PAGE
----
How do you think non-Christians would describe Christianity today in our country? Cas Monaco shared with us at our November event that some of the adjectives used in a survey done by Cru in 2016 were “offensive”, “inauthentic”, “unsafe”, and “irrelevant”. My guess is that, with all that has happened since that survey was done, those feelings are even more true today.
The question is: how can we share the gospel with non-believers who view Christianity that way and who live in a secularized culture? Of course, you may think that they won’t even listen to you if you try. Surprisingly, however, Cru also found that 84% of the non-believers they surveyed indicated that they are ready and willing to engage in spiritual conversations. They just don’t think that a Christian is ready for a conversation with someone who holds a different view than they do.
In this climate of “cancel culture”, it seems like authentic conversations are more needed than ever. As we think about this in the context of sharing the gospel, we need to remember that conversations are a two-way street. Like many of our generation, Cas and I were trained to make a presentation to share the gospel. But, as she said at our event, while in the past we were trained to “be prepared to present”, today we need to “be present and listen”. We need to follow the conversation, not just try to insert our agenda.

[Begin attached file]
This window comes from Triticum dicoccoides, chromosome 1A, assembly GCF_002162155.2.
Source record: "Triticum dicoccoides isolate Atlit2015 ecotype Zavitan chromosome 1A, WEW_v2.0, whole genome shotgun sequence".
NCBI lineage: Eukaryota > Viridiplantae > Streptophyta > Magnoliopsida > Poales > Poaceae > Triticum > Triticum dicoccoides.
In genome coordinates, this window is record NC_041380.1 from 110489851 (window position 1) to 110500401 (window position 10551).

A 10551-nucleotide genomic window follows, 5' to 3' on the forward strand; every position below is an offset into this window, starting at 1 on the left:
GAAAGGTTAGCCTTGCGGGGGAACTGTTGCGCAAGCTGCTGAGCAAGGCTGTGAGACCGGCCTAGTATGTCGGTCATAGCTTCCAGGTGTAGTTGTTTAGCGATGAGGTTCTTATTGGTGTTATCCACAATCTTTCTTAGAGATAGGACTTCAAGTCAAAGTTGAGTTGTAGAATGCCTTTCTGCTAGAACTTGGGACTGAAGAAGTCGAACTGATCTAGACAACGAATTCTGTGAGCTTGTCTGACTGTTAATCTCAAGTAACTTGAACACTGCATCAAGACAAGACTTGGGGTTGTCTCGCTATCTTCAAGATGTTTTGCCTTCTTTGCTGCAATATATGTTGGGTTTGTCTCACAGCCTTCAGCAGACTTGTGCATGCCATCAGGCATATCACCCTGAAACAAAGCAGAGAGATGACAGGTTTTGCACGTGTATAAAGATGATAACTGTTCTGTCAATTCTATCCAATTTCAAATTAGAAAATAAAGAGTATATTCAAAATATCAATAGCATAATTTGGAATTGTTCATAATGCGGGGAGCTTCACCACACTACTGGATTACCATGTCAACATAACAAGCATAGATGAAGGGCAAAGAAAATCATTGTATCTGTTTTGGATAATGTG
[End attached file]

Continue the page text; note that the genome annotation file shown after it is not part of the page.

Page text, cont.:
Cas also said that as we listen to their story, we should listen for the three core longings that every person has: peace, prosperity (i.e. enough to feel safe and secure), and purpose. And we should ask questions to be able to walk in their shoes and understand their needs and perspectives. The hope is that, in the midst of these conversations, God will give us the opportunity to create a better story as we share how God has met our deepest needs for peace, prosperity, and purpose.
The main impression I was left with as Cas spoke was that sharing the gospel this way requires authenticity and also truly caring about people. Caring enough to notice them, to ask how they are doing and really wanting to hear an answer that is more than “fine”. One woman who attended said that she feels like her problem is that she is always in a hurry. That resonated with me. My trips outside my house these days always have an agenda. I can be so focused on the task that I don’t take time to notice the people, to care about them enough to even start a conversation with them, and definitely not enough to think about sharing the gospel with them.
I was challenged by Cas but also encouraged and motivated. Will you trust God with me to slow down, notice people, and engage them in authentic, caring conversation to point them to Christ?
If you’d like to learn more about what Cas shared at our event, you can find much of it in a 2-part podcast with Winsome Conviction. You can listen to part 1 here and part 2 here. You can also find some in this article and this article at the Send Institute. And you can always check out her website, casmonaco.com.